The missions of Asia continued to develop through out the thirteenth century and part of the fourteenth and missionaries went as far as Bagdad and India. #240 In 1312 the master general, Béranger de Landore, organized the missions of Asia into a special congregation of "Friars Pilgrims", with Franco of Perugia as vicar general. As a base of evangelization they had the convent of Pera (Constantinople), Capha, Trebizond, and Ncgropont. Thence they branched out into Armenia and Persia. In 1318 John XXII appointed Franco of Perugia Archbishop of Sultanieh, with six other Dominicans as suffragans. During the first half of the fourteenth century the Preachers occupied many sees in the East. When the missions of Persia were destroyed in 1349, the Preachers possessed fifteen monasteries there, and the United Brethren (see below) eleven monasteries. In 1358 the Congregation of Pilgrims still had two convents and eight residences. This movement brought about the foundation, in 1330, of the United Brethren of St. Gregory the Illuminator. It was the work of Bl. Bartolommeo Petit of Bologna, Bishop of Maragha, assisted by John of Kerni. It was formed by Armenian religious who adopted the Constitution of the Dominicans and were incorporated with the order after 1356. Thirty years after their foundation the United Brethren had in Armenia alone 50 monasteries with 700 religious. This province still existed in the eighteenth century. #241
(m) The Preachers and Sanctity. --
It is characteristic of Dominican sanctity that its saints attained holiness in the apostolate, in the pursuit or promotion of learning, administration, foreign missions, the papacy, the cardinalate, and the episcopate. Until the end of the fifteenth century the order in its three branches gave to the Church nine canonized saints and at least seventy-three blessed. Of the first order (the Preachers) are St. Dominic, St. Peter of Verona, martyr, St. Thomas Aquinas, St. Raymond of Pennafort, St. Vincent Ferrer, St. Antoninus of Florence. Among the Dominican saints in general there is a predominance of the intellectual over the emotional qualities; their mystical life is more subjective than objective; and asceticism plays a strong part in their holiness. Meditation on the sufferings of Christ and His love was common among them. Mystic states, with the phenomena which accompany them, were ordinary, especially in convents of women in German countries. Many received the stigmata in various forms. St. Thomas Aquinas and Meister Eckhart were, from different standpoints, the greatest medieval theorists concerning the mystical state. #242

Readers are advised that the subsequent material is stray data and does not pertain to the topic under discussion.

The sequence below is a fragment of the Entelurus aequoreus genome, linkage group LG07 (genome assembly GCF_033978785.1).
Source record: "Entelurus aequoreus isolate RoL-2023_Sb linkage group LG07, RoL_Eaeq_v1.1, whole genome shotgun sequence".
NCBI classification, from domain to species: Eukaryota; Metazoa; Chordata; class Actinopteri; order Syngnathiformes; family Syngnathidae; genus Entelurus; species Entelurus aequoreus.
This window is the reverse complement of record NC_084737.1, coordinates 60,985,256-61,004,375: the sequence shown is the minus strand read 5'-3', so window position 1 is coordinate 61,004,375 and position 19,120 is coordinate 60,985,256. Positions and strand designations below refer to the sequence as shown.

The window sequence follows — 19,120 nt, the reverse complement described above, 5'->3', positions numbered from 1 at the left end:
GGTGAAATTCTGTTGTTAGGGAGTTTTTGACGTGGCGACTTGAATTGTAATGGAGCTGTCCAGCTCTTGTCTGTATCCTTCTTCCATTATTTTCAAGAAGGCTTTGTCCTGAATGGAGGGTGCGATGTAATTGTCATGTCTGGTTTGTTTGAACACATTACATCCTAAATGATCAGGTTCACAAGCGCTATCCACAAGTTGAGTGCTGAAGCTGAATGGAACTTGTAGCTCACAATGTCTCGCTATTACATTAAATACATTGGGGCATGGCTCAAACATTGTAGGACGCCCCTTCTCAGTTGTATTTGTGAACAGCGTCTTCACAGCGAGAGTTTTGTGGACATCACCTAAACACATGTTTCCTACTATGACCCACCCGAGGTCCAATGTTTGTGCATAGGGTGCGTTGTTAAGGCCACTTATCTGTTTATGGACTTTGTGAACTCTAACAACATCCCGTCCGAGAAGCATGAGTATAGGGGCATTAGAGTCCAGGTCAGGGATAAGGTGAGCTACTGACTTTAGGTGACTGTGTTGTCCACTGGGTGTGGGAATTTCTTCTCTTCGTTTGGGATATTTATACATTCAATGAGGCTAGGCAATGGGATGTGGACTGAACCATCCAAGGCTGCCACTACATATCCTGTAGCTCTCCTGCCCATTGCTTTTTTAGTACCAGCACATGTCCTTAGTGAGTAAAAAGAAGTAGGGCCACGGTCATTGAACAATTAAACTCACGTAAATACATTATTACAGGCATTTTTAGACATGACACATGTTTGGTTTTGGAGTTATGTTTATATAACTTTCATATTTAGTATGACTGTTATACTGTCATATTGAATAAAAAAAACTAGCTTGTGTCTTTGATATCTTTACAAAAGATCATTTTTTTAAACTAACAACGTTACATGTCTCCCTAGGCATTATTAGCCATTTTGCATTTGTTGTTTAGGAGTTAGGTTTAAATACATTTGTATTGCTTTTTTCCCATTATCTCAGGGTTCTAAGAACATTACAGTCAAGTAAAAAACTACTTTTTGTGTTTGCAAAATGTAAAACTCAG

(2) Modern Period. --